A Letter from Sam
I first want to take this opportunity to thank the Hope Institute for having helped me to pursue the education process. In addition, the Hope Institute has enabled me to be in a good condition in that it has enabled me to be in a boarding section since boarding enabled learners to have extra time with their books and I am also doing the same as they are supposed to do as boarders.
As explained above, I would like to be an engineer. I would request you, my brothers, sisters, mothers and fathers of Hope Institute add an additional support to change for me the school. This is because this school doesn’t have enough requirements to pursue sciences and not enough laboratory among others.
I thank, thank, thank the Hope Institute for having done a lot towards me. My grandfather could help me by paying school fees, but by then, he was still well enough to work, but he later became lame
After Joel’s father died in 2006 his mother now cares for him and his four siblings Fred (16), Brenda (14), Mebra (11) and Mandolo (9).
Unfortunutly, Sharon’s parents are both deceased. She has six siblings: *Kabwayi Enger (14), Birungi Harriet (13), Nakaja Joan (10), *Nakato Sarah (8), and *Nakagwa Jane (4), Kigongo Peter (4). Only three of her siblings are currently in school (denoted with and asterisk). Sharon walks 1 kilometer to and from her Kawanda day school. She shares a class with 100 other students out of the approx. 400 students in the school.
Tell us about yourself:
I’m happily living with my maternal grandparents who take care of us ever since my parents died. They are nice old people who love and support us morally. I miss my parents as usual. I am the oldest girl in the family and this makes me more responsible and caring.
I am very happy to be at school. I want to improve myself so that I will be a very important person in the community. When I get the power, I will improve my community to be like other countries through treating people like my young sisters and brothers. I don’t forget my grandfather and grandmother who have been there since I lost my parents.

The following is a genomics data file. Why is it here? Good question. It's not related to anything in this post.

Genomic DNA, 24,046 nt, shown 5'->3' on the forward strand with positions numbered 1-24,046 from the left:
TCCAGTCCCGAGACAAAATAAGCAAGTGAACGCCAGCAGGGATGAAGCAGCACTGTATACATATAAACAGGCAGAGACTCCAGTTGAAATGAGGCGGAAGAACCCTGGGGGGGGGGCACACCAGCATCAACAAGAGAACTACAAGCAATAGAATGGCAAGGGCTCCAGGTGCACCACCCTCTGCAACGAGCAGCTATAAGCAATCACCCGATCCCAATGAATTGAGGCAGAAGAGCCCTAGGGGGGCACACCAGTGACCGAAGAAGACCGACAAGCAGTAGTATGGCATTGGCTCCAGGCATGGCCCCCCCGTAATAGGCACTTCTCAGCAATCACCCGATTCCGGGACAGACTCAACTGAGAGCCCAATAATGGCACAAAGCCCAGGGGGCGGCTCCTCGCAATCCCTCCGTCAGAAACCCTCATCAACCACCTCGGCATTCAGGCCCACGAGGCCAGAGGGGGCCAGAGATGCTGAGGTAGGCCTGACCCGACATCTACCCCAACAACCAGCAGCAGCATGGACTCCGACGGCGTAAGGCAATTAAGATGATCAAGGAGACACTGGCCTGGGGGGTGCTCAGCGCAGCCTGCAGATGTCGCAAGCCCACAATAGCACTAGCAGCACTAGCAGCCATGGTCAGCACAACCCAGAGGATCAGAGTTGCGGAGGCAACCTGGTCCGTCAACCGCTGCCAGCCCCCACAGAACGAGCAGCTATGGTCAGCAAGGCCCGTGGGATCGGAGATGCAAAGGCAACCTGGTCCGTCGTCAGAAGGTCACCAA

Collins located in the western part of Uganda and goes to Kashozi boarding school. He has been sponsored by HIU for two years and has recently picked up a personal sponsor. He is doing very well and his grades have been consistently improved. He is now sponsored yearly by Dr Craig and Mary Boswell of Janesville WI.
Tenywa attends Bright Future with 50 in his class. He didn’t know how many were in his school. We did visit the school, and there is a picture at the end of this bio showing the children who greeted us. He lives with his mother (Aisha Tedby) and father (Simon Sayidul) and has three siblings. His sister, Nabirye Fiona is 18, Mukwata Waiswa is 14, and Babirye Peninah is eight years old. Yes, as you can determine, they don’t name like we do in the states. It’s difficult to know who’s related to who. Tenywa didn’t know how long he had received help from HI. His goal is to become a doctor, specifically a surgeon. When asked about his family, he replied “we are four children and our father lives in Kampala working as a casual laborer and my mother is divorced, staying in the next town (4 kms away). My grandmother loves me and hugs me. He is studying hard and is a talented football player. He would like to go to a better school like Iganga boys school. Tenywa would love to have his own personal sponsor.
18 Siblings, His mother is a pheasant farmer and his father a fisherman. He started boarding school at the beginning of the semester,2011.